This photo taken on Nov. 12, 2014 shows residents exercising amid heavy smog on the Bund in Shanghai.
Photograph by AFP/Getty Images
By Jonathan Chew
November 30, 2015

China is reportedly planning to launch two satellites into space next year to monitor its greenhouse gas emissions.

The country has prepped satellites for a May 2016 launch after four years of development at the Changchun Institute of Optics and Fine Mechanics and Physics, according to Reuters and as first reported by Xinhua.

The satellites are expected to help China, the world’s largest source of greenhouse gas pollution, curb its emissions. They will allow the country to research oceans and improve the accuracy of its monitoring tools, according to Reuters.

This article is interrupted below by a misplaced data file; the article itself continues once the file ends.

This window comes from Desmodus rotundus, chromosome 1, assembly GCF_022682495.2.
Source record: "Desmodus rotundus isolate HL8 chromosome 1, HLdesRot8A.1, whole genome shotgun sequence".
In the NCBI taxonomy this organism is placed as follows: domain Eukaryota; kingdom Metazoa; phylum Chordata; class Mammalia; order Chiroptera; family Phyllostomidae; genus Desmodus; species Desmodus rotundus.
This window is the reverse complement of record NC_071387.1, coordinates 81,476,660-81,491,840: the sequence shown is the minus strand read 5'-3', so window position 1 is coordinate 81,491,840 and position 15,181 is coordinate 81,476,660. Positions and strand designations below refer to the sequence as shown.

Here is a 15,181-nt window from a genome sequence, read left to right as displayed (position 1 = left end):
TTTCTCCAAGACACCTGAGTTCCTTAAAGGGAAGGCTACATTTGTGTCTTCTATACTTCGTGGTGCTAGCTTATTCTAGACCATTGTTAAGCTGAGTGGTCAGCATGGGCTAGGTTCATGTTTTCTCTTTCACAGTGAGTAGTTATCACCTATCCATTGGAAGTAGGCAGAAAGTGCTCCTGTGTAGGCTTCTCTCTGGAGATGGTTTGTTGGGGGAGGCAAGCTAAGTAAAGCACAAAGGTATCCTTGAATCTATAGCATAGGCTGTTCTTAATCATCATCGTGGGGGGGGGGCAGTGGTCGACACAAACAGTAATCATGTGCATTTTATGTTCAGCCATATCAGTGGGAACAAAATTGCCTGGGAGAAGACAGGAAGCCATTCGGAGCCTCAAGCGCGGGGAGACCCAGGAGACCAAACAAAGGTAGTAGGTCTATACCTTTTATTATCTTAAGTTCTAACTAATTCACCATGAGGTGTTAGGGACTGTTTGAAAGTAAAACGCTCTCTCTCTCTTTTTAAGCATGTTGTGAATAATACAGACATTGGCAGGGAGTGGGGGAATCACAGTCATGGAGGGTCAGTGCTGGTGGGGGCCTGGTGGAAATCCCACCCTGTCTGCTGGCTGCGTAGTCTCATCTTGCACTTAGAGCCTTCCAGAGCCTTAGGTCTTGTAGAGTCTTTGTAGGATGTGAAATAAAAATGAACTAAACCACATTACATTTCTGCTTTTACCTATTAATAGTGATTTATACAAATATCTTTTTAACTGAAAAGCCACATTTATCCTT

The announcement comes as more than 150 world leaders congregate in Paris for the 2015 United Nations Climate Change Conference. The gathering comes at a critical moment for countries to rein in carbon emissions and stop the effects of global warming.

Last week, the United Nations released a report showing 2015 was the hottest year on record. The U.N. weather agency called “human-induced global warming” one of the biggest culprits.

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